Thursday, September 04, 2008

AAIB Interim Report on the Jan. 2008 British Airways Accident at Heathrow

AAIBThe United Kingdom's Air Accidents Investigation Branch (AAIB) has issued an Interim Report on the progress of the investigation of the accident involving a British Airways Boeing 777-236ER (registration number G-YMMM) at London's Heathrow International Airport (LHR) earlier this year. Readers will recall that on January 17, 2008, British Airways Flight BA 038 landed short of runway runway 27L at LHR after both of the aircraft's engines failed to respond to throttle inputs while the aircraft was on final approach. The aircraft was arriving at Heathrow on a scheduled flight from Beijing. There were no fatalities or serious injuries among the 136 passengers and 16 crew members on board.

The AAIB's newly released report describes in detail the research done by the investigation team using data obtained from the accident aircraft and its systems, as well as from similar aircraft in the British Airways fleet. The report also includes several safety recommendations directed toward civilian aviation agencies in the United States and Europe.

The new report indicates that both of the Rolls‑Royce RB211 Trent 895‑17 turbofan engines on the accident aircraft are believed to have lost power in the final minute of flight because the fuel flow to each engine was restricted, probably due to an accumulation of water ice crystals within the engine fuel feed system. Excerpt from the Interim Report's Summary:
The investigation has shown that the fuel flow to both engines was restricted; most probably due to ice within the fuel feed system. The ice is likely to have formed from water that occurred naturally in the fuel whilst the aircraft operated for a long period, with low fuel flows, in an unusually cold environment; although, G-YMMM was operated within the certified operational envelope at all times.[AAIB: G-YMMM Interim Report, p. 19]
The AAIB report is careful to note that all aviation fuel contains water that cannot be completely removed, and that "if the fuel temperature drops below the freezing point of the water, it will form ice. The majority of flights have bulk fuel temperatures below the freezing point of water and so there will always be a certain amount of ice in the fuel." Addressing this problem, the AAIB report says:
To prevent the ice causing a restriction requires either: the fuel system must be designed in such a way that the ice in the fuel does not pose a risk of causing an interruption of the fuel supply to the engine or; prevention of the water from becoming ice in the first instance. Changes to the fuel system design could make the system more tolerant, but would take time to implement and would certainly not be available within the near term. Therefore, to reduce the risk of recurrence interim measures need to be adopted until such design changes to the fuel system are available.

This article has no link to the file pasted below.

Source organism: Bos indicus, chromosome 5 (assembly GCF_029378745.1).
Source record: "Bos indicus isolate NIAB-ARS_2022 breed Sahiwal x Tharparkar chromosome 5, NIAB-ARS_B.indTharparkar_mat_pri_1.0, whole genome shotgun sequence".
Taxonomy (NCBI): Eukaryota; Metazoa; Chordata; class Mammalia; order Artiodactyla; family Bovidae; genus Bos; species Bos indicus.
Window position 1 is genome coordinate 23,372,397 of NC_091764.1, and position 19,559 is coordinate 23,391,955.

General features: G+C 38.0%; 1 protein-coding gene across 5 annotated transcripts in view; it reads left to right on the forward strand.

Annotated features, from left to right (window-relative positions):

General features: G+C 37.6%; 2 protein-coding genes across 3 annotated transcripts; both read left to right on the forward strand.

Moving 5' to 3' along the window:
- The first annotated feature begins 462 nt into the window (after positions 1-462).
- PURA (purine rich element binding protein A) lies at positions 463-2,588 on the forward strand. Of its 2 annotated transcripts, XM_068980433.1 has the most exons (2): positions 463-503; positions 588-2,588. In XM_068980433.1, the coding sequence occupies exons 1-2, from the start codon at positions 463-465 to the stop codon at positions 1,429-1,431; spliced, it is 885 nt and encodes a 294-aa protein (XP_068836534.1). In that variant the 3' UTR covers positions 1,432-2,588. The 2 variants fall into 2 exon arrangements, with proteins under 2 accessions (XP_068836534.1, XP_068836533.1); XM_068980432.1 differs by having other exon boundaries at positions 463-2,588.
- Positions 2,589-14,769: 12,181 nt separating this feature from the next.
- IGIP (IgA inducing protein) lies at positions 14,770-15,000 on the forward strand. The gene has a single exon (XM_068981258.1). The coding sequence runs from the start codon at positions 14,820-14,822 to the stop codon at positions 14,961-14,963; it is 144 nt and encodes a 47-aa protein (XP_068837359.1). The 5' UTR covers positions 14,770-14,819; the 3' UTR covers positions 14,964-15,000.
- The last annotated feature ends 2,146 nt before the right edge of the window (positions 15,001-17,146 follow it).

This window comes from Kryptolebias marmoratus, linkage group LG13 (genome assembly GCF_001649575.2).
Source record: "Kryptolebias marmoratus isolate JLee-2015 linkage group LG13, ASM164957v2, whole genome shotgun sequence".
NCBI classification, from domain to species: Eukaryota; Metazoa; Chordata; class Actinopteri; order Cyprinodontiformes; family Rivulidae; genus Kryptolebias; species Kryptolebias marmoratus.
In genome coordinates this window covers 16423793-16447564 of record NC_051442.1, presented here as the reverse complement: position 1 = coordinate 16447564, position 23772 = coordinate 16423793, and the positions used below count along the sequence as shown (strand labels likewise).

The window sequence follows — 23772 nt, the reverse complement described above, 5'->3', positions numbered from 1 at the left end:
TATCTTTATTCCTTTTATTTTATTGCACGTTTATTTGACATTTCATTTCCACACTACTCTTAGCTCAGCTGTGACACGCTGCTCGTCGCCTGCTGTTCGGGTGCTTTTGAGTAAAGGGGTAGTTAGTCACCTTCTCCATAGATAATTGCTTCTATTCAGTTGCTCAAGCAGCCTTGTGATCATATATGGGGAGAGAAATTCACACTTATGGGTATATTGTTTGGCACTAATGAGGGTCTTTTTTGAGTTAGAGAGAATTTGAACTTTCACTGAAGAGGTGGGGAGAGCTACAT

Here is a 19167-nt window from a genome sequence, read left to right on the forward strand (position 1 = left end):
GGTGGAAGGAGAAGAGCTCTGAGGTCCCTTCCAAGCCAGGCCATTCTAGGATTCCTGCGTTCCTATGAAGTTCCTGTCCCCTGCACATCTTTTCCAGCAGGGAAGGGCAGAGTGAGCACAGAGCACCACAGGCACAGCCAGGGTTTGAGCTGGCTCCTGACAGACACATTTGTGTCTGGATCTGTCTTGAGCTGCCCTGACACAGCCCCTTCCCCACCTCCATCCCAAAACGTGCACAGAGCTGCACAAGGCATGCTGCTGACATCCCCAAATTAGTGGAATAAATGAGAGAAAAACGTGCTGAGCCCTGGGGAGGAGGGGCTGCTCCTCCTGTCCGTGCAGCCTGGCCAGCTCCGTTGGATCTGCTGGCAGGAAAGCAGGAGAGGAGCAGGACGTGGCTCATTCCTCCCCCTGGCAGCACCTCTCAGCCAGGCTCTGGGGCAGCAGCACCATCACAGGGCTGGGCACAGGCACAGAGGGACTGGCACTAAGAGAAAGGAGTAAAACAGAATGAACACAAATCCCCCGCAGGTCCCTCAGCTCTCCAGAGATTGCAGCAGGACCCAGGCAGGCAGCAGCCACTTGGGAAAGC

One option would be to prevent the water from becoming ice, such as through the use of FSII. Alternatively, operational changes to reduce the risk of ice formation causing a restricted fuel flow at critical stages of flight could be introduced. Such changes could be implemented quickly, but must not compromise the safe operation of the aircraft.[AAIB: G-YMMM Interim Report, p. 20]
"FSII" refers to "Fuel System Icing Inhibitor," a fuel additive used in military jets in the U.S. and the U.K., and in some small civilian jet aircraft. FSII is not commonly used in large public transport category aircraft at the present time, however the AAIB report notes that it is approved for use in the Boeing 777.

The AAIB report states that since it has been proven that ice could cause a restriction in the fuel feed system, the risk of recurrence needs to be addressed in the short term, even though the investigation into this accident is still underway. Therefore the AAIB's Interim Report includes the following safety recommendations:
  • Safety Recommendation 2008-047: It is recommended that the Federal Aviation Administration and the European Aviation Safety Agency, in conjunction with Boeing and Rolls-Royce, introduce interim measures for the Boeing 777, powered by Trent 800 engines, to reduce the risk of ice formed from water in aviation turbine fuel causing a restriction in the fuel feed system.
  • Safety Recommendation 2008-048: It is recommended that the Federal Aviation Administration and the European Aviation Safety Agency should take immediate action to consider the implications of the findings of this investigation on other certificated airframe / engine combinations.
  • Safety Recommendation 2008-049: It is recommended that the Federal Aviation Administration and the European Aviation Safety Agency review the current certification requirements to ensure that aircraft and engine fuel systems are tolerant to the potential build up and sudden release of ice in the fuel feed system.
Here is the link to the full text of the AAIB report: G-YMMM Interim Report - AAIB, Sep. 2008, (21-page 'pdf' file)

RELATED: Click here to view all posts about British Airways Flt 038 on Aircrew Buzz.